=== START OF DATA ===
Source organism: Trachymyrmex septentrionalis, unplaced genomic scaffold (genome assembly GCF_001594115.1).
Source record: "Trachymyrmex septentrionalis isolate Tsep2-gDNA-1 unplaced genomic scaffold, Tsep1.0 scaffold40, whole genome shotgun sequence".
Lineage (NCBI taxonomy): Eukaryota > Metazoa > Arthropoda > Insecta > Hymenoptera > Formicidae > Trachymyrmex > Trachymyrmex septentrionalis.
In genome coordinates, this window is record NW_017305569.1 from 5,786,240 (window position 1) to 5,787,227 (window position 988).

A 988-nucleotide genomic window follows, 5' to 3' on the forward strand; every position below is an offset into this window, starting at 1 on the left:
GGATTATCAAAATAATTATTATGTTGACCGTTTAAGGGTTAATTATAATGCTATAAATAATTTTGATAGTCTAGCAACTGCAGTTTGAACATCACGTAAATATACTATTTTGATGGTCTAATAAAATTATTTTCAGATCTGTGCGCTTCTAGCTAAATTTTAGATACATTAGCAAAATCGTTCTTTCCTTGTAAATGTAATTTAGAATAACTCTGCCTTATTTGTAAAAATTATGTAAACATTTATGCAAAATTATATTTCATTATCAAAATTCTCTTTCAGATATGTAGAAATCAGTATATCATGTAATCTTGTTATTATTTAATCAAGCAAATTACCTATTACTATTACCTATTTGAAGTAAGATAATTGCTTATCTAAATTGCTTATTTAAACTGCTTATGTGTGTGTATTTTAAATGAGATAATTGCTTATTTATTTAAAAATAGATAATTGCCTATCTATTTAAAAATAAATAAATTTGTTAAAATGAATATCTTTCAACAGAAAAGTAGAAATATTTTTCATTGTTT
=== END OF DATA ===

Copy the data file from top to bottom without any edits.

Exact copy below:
Source organism: Trachymyrmex septentrionalis, unplaced genomic scaffold (genome assembly GCF_001594115.1).
Source record: "Trachymyrmex septentrionalis isolate Tsep2-gDNA-1 unplaced genomic scaffold, Tsep1.0 scaffold40, whole genome shotgun sequence".
Lineage (NCBI taxonomy): Eukaryota > Metazoa > Arthropoda > Insecta > Hymenoptera > Formicidae > Trachymyrmex > Trachymyrmex septentrionalis.
In genome coordinates, this window is record NW_017305569.1 from 5,786,240 (window position 1) to 5,787,227 (window position 988).

A 988-nucleotide genomic window follows, 5' to 3' on the forward strand; every position below is an offset into this window, starting at 1 on the left:
GGATTATCAAAATAATTATTATGTTGACCGTTTAAGGGTTAATTATAATGCTATAAATAATTTTGATAGTCTAGCAACTGCAGTTTGAACATCACGTAAATATACTATTTTGATGGTCTAATAAAATTATTTTCAGATCTGTGCGCTTCTAGCTAAATTTTAGATACATTAGCAAAATCGTTCTTTCCTTGTAAATGTAATTTAGAATAACTCTGCCTTATTTGTAAAAATTATGTAAACATTTATGCAAAATTATATTTCATTATCAAAATTCTCTTTCAGATATGTAGAAATCAGTATATCATGTAATCTTGTTATTATTTAATCAAGCAAATTACCTATTACTATTACCTATTTGAAGTAAGATAATTGCTTATCTAAATTGCTTATTTAAACTGCTTATGTGTGTGTATTTTAAATGAGATAATTGCTTATTTATTTAAAAATAGATAATTGCCTATCTATTTAAAAATAAATAAATTTGTTAAAATGAATATCTTTCAACAGAAAAGTAGAAATATTTTTCATTGTTT